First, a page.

Saturday, 23 April 2016

CRACKINGTON HAVEN



The Church of St Gennys provides a clue to the treacherous nature of the water off the coast of the small coastal village of Crackington Haven.  The graveyard includes memorials to seamen who have lost their lives over the years in a series of shipwrecks.  One such was the Swedish brigantine William which lost 7 men in a storm in 1894.  Just six years later a further 7 men were lost when the steamer City of Vienna and the barque Capricornia were lost to storms.  The harbour here used to be used for importing coal and limestone from Wales, and for exporting the slate that was quarried here, but it has reverted to a sleepy cove with a pebble and sand beach, a pub and a bistro.  Pencarrow Point towers over the beach at a height of over 400 feet, and there is spectacular coastal walking to be had over a stretch of coast towards Boscastle given to the National Trust in 1959 by Wing Commander A. G. Parnall to commemorate the airmen who died during the Battle of Britain, including his brother.   Crackington Haven suffered extensive damage from flooding in the great flood of 2004, of which Boscastle was the more famous victim – more about this in the next post.  The area around the village has been designated an Area of Outstanding Natural Beauty as well as a Site of Special Scientific Interest.  The latter is partly due to the geology, with the carvoniferous rocks giving rise to the name 'The Crackington Formation'.

Map of the area.

File:Coombe Barton Inn at Crackington Haven - geograph.org.uk - 905111.jpg
Photo by Rob Wilcox, via Wikimedia Commons

Tuesday, 5 April 2016

WIDEMOUTH BAY



Cornish pirates once held sway with a reign of terror here in Widemouth Bay.  The 14th century was a particularly turbulent time, with groups of robbers and pirates at each others’ throats.  Even the local vicar in the nearby village of Poundstock was embroiled in one of the gangs, a fact which resulted in a grisly end when he was murdered by a band of intruders to his church just after Christmas 1357.  His ghost is rumoured to haunt the area still.  Smuggling was also rife, helped along by the numerous isolated inlets and coves in the area.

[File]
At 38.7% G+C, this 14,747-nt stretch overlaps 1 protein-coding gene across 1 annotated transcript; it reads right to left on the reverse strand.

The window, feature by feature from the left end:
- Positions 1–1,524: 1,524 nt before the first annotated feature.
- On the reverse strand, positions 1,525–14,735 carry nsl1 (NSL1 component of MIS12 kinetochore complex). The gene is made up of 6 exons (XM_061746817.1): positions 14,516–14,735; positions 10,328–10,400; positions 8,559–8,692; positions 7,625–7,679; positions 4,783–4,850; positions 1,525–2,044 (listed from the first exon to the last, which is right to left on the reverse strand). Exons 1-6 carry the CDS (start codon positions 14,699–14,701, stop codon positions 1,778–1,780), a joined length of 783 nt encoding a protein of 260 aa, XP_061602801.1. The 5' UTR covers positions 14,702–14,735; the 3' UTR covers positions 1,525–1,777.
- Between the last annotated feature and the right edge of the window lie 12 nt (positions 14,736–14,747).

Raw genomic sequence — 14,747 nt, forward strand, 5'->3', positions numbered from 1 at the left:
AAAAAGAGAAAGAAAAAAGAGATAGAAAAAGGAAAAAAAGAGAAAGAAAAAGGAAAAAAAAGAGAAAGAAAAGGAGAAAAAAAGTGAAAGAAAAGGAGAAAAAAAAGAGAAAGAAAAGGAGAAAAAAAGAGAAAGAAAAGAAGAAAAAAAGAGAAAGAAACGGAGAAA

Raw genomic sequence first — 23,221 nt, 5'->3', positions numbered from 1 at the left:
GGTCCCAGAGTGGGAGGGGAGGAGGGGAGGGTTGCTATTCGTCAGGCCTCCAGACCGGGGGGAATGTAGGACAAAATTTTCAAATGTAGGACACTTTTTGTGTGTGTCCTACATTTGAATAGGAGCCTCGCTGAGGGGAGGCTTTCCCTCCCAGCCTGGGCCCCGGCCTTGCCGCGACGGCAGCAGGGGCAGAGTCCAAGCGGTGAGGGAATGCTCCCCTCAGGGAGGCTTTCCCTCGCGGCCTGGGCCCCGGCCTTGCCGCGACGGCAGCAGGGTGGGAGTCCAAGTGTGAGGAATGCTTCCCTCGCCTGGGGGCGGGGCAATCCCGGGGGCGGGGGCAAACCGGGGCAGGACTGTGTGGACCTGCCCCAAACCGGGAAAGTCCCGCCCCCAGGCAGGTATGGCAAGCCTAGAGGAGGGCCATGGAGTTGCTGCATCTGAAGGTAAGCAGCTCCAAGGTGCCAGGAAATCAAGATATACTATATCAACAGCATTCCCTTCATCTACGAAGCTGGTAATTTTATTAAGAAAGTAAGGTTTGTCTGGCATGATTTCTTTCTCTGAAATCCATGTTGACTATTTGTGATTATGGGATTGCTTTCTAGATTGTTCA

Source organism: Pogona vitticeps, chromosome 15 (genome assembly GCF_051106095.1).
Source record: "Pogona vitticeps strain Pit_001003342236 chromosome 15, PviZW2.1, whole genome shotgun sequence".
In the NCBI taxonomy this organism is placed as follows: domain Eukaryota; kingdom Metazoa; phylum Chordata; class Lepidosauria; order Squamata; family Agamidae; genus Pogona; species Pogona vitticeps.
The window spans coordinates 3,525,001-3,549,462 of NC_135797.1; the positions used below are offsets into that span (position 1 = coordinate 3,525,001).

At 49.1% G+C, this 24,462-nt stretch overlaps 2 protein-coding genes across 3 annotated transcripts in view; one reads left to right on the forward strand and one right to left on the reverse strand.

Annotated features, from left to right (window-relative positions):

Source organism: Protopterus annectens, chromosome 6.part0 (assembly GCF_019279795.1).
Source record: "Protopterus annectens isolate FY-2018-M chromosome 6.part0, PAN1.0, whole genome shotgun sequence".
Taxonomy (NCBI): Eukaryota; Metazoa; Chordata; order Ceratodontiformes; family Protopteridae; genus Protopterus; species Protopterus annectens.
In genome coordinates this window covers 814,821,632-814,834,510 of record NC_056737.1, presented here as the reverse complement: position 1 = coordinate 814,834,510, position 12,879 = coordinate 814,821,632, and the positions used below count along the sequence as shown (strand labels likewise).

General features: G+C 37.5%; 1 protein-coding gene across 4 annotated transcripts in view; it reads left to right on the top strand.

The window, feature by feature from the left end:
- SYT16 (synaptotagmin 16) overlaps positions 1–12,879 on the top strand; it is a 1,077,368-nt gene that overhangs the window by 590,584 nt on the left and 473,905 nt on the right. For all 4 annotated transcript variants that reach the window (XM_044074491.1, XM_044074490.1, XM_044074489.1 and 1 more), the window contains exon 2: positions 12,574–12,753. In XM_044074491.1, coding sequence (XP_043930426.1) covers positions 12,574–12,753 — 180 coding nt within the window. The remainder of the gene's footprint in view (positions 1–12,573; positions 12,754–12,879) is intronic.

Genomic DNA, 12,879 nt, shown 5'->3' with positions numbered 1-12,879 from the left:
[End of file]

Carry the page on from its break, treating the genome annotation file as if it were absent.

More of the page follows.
All these nefarious activities are forgotten today, as Widemouth Bay proves a magnet for beachgoers, surfers and walkers alike.  There is plenty of interest on the beach itself, with a mix of wide stretches of sand, interesting rock formations and rock pools.  On a sunny day it is worth lingering into the evening, as the sunsets here are legendary.  Bathers should take care as the tide comes in very quickly; in the summer there are lifeguards on duty.  For water sports enthusiasts, as well as the obligatory surfing, there is sailing, windsurfing and canoeing.  The beach is backed by a village of low-slung buildings with a small selection of shops, cafes and holiday accommodation.

Map of the area. 

File:Widemouth Sand - geograph.org.uk - 1737611.jpg
Photo by Rob Noble, via Wikimedia Commons